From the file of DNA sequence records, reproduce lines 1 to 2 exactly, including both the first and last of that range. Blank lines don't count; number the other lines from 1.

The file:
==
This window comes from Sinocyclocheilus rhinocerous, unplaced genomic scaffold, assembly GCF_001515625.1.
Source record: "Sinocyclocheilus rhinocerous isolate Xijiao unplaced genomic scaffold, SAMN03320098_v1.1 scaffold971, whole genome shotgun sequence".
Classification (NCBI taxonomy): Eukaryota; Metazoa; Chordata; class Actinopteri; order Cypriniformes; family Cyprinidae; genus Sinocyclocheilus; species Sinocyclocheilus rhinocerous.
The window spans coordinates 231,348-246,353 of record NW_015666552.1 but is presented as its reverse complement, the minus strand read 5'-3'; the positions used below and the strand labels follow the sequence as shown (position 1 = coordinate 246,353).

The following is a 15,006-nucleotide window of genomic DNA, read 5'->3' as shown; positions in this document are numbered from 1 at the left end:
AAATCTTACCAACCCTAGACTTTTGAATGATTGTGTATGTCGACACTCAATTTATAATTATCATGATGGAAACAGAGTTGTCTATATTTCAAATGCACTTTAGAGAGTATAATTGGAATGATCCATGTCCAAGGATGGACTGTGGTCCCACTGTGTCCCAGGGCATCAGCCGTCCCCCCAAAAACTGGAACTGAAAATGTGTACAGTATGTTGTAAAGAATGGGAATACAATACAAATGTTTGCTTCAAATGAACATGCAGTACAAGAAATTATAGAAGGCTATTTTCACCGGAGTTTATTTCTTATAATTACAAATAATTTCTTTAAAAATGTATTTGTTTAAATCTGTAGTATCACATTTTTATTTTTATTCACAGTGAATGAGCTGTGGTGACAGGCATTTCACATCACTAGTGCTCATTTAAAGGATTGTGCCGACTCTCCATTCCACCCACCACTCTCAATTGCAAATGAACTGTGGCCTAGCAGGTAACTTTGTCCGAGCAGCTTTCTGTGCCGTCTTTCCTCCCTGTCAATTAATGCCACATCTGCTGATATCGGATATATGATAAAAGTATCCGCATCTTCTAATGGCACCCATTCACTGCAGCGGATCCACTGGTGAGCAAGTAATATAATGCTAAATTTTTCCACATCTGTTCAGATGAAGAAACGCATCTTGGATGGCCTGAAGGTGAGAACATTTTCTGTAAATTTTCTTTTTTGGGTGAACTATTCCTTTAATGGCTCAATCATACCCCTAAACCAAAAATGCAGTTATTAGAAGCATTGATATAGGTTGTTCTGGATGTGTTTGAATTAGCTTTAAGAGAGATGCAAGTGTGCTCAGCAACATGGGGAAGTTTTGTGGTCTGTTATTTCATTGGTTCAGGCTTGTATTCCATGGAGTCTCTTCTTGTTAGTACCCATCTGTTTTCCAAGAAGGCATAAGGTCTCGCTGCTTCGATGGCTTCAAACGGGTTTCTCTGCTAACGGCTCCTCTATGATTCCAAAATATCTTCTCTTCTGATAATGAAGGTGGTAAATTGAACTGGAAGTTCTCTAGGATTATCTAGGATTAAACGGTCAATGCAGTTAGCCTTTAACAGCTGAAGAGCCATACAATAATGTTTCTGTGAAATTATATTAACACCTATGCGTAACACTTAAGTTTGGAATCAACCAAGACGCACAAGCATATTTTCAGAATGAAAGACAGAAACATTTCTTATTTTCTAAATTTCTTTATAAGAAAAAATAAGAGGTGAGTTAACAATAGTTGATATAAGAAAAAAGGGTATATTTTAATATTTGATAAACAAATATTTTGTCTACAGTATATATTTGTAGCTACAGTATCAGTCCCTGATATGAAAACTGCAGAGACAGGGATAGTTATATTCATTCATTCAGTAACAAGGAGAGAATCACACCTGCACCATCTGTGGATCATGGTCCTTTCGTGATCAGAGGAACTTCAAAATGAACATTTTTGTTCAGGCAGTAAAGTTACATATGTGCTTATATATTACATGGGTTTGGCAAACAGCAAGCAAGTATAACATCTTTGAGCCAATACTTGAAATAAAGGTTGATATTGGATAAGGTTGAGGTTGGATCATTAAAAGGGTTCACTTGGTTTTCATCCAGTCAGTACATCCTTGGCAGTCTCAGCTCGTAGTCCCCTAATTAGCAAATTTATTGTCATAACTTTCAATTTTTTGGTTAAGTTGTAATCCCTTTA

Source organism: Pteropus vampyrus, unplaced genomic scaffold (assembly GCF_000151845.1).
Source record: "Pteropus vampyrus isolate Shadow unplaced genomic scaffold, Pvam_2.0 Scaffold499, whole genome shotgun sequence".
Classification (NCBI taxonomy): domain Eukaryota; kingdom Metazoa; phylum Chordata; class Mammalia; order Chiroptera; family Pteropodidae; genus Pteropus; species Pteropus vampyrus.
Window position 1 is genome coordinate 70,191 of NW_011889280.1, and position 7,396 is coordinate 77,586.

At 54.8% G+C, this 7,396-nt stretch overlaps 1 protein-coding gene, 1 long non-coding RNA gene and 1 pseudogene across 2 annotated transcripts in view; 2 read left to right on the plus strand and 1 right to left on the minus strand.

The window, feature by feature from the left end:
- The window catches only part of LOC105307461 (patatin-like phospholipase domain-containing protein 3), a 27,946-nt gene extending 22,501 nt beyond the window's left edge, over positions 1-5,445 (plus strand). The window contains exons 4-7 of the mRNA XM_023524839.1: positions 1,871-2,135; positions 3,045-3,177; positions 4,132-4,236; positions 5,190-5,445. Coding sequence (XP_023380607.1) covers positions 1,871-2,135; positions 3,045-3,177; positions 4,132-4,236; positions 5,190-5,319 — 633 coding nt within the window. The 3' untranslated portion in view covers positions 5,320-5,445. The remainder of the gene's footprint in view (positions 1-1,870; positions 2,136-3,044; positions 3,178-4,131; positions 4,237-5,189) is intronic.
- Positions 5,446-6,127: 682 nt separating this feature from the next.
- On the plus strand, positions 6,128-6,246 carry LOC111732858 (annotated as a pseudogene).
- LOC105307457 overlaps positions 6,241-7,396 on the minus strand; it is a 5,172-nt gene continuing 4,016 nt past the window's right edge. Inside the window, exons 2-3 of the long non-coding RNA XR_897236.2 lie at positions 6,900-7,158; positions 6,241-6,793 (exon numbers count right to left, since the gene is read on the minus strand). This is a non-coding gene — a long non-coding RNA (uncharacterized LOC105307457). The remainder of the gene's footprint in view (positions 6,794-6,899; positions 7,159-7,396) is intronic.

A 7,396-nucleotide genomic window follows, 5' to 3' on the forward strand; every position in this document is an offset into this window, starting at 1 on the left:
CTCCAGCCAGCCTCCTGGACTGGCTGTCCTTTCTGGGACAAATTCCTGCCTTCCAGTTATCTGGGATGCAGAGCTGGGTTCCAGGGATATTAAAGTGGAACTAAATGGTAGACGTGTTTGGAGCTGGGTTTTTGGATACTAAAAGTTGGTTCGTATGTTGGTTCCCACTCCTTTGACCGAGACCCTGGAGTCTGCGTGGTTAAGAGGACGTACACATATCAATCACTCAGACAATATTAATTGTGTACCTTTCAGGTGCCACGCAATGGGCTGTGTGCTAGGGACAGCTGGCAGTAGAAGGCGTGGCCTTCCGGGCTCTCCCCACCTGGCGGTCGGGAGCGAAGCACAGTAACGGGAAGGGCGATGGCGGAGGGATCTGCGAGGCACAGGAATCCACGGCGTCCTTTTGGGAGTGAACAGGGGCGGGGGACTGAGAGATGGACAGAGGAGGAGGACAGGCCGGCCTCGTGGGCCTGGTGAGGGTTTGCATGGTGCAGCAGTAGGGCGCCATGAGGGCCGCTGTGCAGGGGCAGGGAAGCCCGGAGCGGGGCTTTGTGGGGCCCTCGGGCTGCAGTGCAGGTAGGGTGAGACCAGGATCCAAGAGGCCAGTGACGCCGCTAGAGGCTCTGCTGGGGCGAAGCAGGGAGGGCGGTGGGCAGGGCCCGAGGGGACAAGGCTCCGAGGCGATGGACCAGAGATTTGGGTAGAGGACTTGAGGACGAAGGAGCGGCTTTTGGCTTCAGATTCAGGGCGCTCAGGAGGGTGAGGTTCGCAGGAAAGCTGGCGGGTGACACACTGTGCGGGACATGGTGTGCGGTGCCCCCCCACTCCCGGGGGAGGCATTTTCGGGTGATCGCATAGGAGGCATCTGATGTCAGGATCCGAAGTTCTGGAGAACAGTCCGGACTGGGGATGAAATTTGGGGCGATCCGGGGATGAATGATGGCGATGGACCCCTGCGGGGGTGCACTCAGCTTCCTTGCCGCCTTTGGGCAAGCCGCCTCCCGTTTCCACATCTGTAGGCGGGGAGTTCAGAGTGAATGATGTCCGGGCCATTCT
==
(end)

This window comes from Sinocyclocheilus rhinocerous, unplaced genomic scaffold, assembly GCF_001515625.1.
Source record: "Sinocyclocheilus rhinocerous isolate Xijiao unplaced genomic scaffold, SAMN03320098_v1.1 scaffold971, whole genome shotgun sequence".